Joint Chiefs of Staff Chairman Mark Milley retired Friday with an impassioned speech that took a swipe at former President Trump, proclaiming that the U.S. military does not swear an oath to a “wannabe dictator.”
Trump last week accused Milley of “treason” in going behind his back to reassure his Chinese counterpart near the end of his term, suggesting that the Army general should be put to death.
“We are unique among the world’s militaries. We don’t take an oath to a country. We don’t take an oath to a tribe. We don’t take an oath to a religion. We don’t take an oath to a king, or a queen, or to a tyrant or a dictator,” Milley said at a ceremony in Virginia.
“And we don’t take an oath to a wannabe dictator,” he continued. “We don’t take an oath to an individual. We take an oath to the Constitution, and we take an oath to the idea that is America — and we’re willing to die to protect it.”
Milley, who was appointed by Trump in 2018, often clashed with the former president while serving under him, most notably regarding the incident with St. John’s Church in Washington, D.C., in June 2020 during the racial injustice protests set off by the murder of George Floyd.
Milley had briefly appeared wearing combat fatigues alongside Trump as he walked across Lafayette Square to St. John’s as Trump sought a photo-op.
The four-star general later apologized publicly for creating “a perception of the military involved in domestic politics” and that he “should not have been there” — an apology that angered Trump.
That same summer, Milley backed the effort to rename Army bases named after Confederate generals, a stance at odds with the former president.
And in the lead-up to the 2020 presidential election, Milley sought to ensure a peaceful transition of power when he called his Chinese counterpart to assure the general that the American government was “not going to attack or conduct any kinetic operations against you,” according to the book “Peril” by Bob Woodward and Robert Costa.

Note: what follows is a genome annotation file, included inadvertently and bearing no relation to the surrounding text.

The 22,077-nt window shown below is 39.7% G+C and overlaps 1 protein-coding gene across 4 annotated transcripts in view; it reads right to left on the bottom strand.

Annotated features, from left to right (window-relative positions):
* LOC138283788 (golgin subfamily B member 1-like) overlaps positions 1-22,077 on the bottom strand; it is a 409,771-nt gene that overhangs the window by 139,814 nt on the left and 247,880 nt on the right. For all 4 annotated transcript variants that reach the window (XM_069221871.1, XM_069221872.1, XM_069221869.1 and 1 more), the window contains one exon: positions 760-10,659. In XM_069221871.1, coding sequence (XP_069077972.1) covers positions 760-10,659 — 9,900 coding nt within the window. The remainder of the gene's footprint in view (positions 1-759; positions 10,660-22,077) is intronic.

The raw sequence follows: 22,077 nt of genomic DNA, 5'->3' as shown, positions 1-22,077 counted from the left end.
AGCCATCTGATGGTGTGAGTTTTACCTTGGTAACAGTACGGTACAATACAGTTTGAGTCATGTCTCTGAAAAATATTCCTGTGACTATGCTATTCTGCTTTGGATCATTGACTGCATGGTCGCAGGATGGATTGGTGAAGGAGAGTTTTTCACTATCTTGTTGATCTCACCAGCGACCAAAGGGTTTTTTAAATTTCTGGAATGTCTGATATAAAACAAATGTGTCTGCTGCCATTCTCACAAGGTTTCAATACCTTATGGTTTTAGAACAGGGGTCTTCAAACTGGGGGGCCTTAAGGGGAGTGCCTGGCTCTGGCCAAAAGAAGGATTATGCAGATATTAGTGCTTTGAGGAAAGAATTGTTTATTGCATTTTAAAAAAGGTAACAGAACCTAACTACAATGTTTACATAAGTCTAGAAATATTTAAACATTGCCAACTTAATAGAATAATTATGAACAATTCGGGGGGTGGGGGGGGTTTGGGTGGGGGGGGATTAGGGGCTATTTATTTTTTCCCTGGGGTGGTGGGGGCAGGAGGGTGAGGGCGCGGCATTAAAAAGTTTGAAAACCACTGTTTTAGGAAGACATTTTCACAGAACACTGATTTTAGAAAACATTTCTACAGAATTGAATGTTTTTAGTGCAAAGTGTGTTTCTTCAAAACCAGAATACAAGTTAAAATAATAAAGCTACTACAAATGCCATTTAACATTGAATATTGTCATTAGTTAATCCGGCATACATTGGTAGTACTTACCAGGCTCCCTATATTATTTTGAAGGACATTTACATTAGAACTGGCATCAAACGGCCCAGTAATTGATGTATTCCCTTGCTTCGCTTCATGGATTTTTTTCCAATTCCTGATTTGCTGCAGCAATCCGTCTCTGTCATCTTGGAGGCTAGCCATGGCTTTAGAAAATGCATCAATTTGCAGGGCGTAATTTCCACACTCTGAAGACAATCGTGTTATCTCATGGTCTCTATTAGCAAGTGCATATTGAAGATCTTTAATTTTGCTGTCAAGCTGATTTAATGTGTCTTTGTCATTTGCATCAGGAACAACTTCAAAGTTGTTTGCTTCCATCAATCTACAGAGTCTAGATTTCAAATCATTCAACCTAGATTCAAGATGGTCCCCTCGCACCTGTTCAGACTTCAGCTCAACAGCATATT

After the election, concerned that Trump might stage a coup, Milley told his deputies to not take orders from anyone unless he was involved, as reported in “Peril.”
Trump was never directly referred to during Friday’s ceremony at Joint Base-Myer Henderson Hall, with speakers instead lavishing praise on Milley for his service to the country across more than four decades in the military.
President Biden called Milley’s partnership “invaluable,” saying he was “unflinching in the face of danger.” Biden recounted how Milley “once ran across a bridge booby-trapped with mines to stop two battle tanks evacuating wounded troops from driving across it.”
Defense Secretary Lloyd Austin, meanwhile, called Milley “a scholar and a warrior.”
“We respect him for his wit, but we love him for his heart. And he’s thrown his whole heart into leading this tremendous joint force of soldiers, sailors, airmen, Marines, guardians,” Austin said.
The ceremony also included Milley’s swearing in the incoming Joints Chiefs of Staff Chairman Gen. Charles Q. Brown Jr., who most recently served as the Air Force chief of staff.